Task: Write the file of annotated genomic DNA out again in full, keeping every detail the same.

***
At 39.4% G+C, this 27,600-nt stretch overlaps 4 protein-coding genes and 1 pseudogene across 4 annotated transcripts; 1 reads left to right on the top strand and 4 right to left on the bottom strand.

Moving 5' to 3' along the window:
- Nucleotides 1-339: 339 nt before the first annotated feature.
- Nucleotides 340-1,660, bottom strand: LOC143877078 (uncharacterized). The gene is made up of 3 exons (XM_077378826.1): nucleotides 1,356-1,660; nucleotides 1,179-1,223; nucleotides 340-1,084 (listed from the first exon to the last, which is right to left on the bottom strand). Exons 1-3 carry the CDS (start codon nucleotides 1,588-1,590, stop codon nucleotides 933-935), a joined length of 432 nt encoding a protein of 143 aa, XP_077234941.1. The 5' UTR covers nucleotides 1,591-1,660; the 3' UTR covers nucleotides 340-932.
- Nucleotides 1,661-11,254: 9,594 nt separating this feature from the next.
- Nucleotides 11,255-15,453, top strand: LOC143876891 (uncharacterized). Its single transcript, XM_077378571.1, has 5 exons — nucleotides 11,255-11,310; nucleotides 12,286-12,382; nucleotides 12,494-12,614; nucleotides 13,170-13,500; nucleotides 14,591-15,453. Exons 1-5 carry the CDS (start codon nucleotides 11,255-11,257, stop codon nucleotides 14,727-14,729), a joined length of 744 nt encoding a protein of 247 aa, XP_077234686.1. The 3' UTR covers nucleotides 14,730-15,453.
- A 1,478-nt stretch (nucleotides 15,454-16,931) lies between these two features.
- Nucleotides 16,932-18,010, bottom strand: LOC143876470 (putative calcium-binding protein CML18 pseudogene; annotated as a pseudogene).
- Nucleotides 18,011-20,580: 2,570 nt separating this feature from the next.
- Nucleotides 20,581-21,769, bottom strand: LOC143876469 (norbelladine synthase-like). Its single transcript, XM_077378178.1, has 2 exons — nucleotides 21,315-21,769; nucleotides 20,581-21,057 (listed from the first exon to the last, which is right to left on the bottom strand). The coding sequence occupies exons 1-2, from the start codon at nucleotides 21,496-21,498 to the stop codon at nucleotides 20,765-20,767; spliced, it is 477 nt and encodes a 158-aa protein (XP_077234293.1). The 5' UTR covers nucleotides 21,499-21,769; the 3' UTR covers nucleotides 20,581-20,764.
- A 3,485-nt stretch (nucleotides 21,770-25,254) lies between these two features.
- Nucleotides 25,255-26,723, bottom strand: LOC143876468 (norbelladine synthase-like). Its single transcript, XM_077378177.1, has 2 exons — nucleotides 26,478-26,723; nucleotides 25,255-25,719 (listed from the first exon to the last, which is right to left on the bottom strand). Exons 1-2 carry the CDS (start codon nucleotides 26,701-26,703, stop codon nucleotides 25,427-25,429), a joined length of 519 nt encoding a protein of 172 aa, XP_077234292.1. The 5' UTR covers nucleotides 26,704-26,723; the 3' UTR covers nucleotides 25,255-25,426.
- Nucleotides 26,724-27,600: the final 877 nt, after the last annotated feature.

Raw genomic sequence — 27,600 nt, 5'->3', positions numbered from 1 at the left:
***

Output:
At 39.4% G+C, this 27,600-nt stretch overlaps 4 protein-coding genes and 1 pseudogene across 4 annotated transcripts; 1 reads left to right on the top strand and 4 right to left on the bottom strand.

Moving 5' to 3' along the window:
- Nucleotides 1-339: 339 nt before the first annotated feature.
- Nucleotides 340-1,660, bottom strand: LOC143877078 (uncharacterized). The gene is made up of 3 exons (XM_077378826.1): nucleotides 1,356-1,660; nucleotides 1,179-1,223; nucleotides 340-1,084 (listed from the first exon to the last, which is right to left on the bottom strand). Exons 1-3 carry the CDS (start codon nucleotides 1,588-1,590, stop codon nucleotides 933-935), a joined length of 432 nt encoding a protein of 143 aa, XP_077234941.1. The 5' UTR covers nucleotides 1,591-1,660; the 3' UTR covers nucleotides 340-932.
- Nucleotides 1,661-11,254: 9,594 nt separating this feature from the next.
- Nucleotides 11,255-15,453, top strand: LOC143876891 (uncharacterized). Its single transcript, XM_077378571.1, has 5 exons — nucleotides 11,255-11,310; nucleotides 12,286-12,382; nucleotides 12,494-12,614; nucleotides 13,170-13,500; nucleotides 14,591-15,453. Exons 1-5 carry the CDS (start codon nucleotides 11,255-11,257, stop codon nucleotides 14,727-14,729), a joined length of 744 nt encoding a protein of 247 aa, XP_077234686.1. The 3' UTR covers nucleotides 14,730-15,453.
- A 1,478-nt stretch (nucleotides 15,454-16,931) lies between these two features.
- Nucleotides 16,932-18,010, bottom strand: LOC143876470 (putative calcium-binding protein CML18 pseudogene; annotated as a pseudogene).
- Nucleotides 18,011-20,580: 2,570 nt separating this feature from the next.
- Nucleotides 20,581-21,769, bottom strand: LOC143876469 (norbelladine synthase-like). Its single transcript, XM_077378178.1, has 2 exons — nucleotides 21,315-21,769; nucleotides 20,581-21,057 (listed from the first exon to the last, which is right to left on the bottom strand). The coding sequence occupies exons 1-2, from the start codon at nucleotides 21,496-21,498 to the stop codon at nucleotides 20,765-20,767; spliced, it is 477 nt and encodes a 158-aa protein (XP_077234293.1). The 5' UTR covers nucleotides 21,499-21,769; the 3' UTR covers nucleotides 20,581-20,764.
- A 3,485-nt stretch (nucleotides 21,770-25,254) lies between these two features.
- Nucleotides 25,255-26,723, bottom strand: LOC143876468 (norbelladine synthase-like). Its single transcript, XM_077378177.1, has 2 exons — nucleotides 26,478-26,723; nucleotides 25,255-25,719 (listed from the first exon to the last, which is right to left on the bottom strand). Exons 1-2 carry the CDS (start codon nucleotides 26,701-26,703, stop codon nucleotides 25,427-25,429), a joined length of 519 nt encoding a protein of 172 aa, XP_077234292.1. The 5' UTR covers nucleotides 26,704-26,723; the 3' UTR covers nucleotides 25,255-25,426.
- Nucleotides 26,724-27,600: the final 877 nt, after the last annotated feature.

Raw genomic sequence — 27,600 nt, 5'->3', positions numbered from 1 at the left: